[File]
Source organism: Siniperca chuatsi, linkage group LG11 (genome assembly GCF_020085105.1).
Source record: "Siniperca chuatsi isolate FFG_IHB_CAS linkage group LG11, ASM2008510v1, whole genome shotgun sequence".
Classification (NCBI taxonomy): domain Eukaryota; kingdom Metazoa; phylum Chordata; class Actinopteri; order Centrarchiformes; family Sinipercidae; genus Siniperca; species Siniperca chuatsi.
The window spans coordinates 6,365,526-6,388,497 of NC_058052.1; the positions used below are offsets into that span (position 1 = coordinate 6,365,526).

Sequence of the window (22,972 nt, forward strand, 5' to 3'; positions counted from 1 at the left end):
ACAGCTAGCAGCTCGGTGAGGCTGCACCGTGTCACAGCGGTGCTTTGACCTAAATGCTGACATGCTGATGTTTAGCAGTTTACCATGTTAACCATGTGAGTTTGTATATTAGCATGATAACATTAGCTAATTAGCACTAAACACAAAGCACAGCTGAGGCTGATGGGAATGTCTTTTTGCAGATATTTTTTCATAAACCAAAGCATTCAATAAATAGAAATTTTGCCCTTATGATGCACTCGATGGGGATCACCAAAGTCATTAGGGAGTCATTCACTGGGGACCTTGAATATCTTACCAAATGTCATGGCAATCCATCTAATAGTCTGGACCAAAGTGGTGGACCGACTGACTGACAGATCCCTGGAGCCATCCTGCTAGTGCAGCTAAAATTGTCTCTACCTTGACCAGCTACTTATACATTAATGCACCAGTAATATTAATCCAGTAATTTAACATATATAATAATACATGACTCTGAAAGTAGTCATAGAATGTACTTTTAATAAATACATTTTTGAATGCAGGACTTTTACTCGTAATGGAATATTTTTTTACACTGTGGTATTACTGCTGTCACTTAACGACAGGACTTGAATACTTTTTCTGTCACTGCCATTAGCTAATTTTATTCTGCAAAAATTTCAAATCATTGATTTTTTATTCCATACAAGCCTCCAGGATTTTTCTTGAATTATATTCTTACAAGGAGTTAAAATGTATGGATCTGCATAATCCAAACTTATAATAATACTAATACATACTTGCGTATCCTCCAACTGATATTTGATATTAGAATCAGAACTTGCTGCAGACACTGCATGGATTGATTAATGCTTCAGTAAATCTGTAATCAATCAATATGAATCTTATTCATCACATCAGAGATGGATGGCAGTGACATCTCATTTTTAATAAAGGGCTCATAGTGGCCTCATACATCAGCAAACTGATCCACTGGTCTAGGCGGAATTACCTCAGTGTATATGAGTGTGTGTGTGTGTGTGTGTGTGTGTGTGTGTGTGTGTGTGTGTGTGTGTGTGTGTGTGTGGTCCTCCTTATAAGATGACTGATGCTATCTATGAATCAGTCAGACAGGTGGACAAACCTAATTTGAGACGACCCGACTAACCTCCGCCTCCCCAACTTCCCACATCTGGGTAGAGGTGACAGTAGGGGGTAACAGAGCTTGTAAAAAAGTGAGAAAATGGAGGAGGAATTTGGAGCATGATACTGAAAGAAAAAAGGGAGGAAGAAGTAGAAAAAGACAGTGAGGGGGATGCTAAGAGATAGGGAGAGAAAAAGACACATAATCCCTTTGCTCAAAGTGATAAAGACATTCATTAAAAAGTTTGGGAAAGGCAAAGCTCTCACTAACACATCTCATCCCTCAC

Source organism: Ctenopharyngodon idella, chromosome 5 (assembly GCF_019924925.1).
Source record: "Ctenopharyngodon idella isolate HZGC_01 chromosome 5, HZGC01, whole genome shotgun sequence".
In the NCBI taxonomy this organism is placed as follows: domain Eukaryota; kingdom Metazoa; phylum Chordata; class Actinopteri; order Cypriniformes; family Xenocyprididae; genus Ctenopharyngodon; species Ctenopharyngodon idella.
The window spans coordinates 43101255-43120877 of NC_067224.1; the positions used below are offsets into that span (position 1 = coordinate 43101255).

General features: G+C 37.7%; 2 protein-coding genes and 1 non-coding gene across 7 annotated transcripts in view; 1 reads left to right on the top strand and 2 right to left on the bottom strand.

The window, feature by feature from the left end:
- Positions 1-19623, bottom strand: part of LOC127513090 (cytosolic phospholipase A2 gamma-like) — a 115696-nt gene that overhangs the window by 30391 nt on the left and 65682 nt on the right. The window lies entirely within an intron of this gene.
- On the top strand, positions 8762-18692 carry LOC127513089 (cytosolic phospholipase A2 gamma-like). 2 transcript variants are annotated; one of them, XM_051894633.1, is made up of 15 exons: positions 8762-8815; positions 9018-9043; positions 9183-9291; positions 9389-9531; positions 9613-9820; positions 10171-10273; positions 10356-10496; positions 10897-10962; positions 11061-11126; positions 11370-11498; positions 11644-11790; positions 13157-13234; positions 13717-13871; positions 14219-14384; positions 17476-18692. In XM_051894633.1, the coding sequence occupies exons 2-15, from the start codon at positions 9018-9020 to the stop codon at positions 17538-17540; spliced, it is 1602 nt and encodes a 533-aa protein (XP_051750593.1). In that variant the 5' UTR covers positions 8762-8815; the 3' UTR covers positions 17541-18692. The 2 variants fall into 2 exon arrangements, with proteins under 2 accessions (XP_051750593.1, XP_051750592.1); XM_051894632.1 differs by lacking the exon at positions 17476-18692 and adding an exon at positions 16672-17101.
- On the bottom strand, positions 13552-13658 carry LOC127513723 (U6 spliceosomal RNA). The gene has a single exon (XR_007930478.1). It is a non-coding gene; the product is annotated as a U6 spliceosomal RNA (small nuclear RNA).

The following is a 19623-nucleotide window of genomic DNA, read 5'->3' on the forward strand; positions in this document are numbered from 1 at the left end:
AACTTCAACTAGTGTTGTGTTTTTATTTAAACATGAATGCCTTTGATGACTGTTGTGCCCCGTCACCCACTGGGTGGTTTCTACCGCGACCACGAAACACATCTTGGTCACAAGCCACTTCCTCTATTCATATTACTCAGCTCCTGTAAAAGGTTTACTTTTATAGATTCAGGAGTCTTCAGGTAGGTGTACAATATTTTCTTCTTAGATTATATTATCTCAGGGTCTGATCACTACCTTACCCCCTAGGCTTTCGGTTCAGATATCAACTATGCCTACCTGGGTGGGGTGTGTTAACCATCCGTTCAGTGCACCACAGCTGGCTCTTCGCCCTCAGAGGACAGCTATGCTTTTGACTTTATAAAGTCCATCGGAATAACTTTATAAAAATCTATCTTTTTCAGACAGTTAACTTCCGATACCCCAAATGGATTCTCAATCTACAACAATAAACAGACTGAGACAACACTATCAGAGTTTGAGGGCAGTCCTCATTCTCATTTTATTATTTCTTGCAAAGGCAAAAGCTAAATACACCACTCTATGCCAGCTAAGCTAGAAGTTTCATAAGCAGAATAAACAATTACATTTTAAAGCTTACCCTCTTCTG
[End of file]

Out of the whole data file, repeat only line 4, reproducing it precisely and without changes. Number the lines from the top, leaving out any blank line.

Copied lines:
The window spans coordinates 6,365,526-6,388,497 of NC_058052.1; the positions used below are offsets into that span (position 1 = coordinate 6,365,526).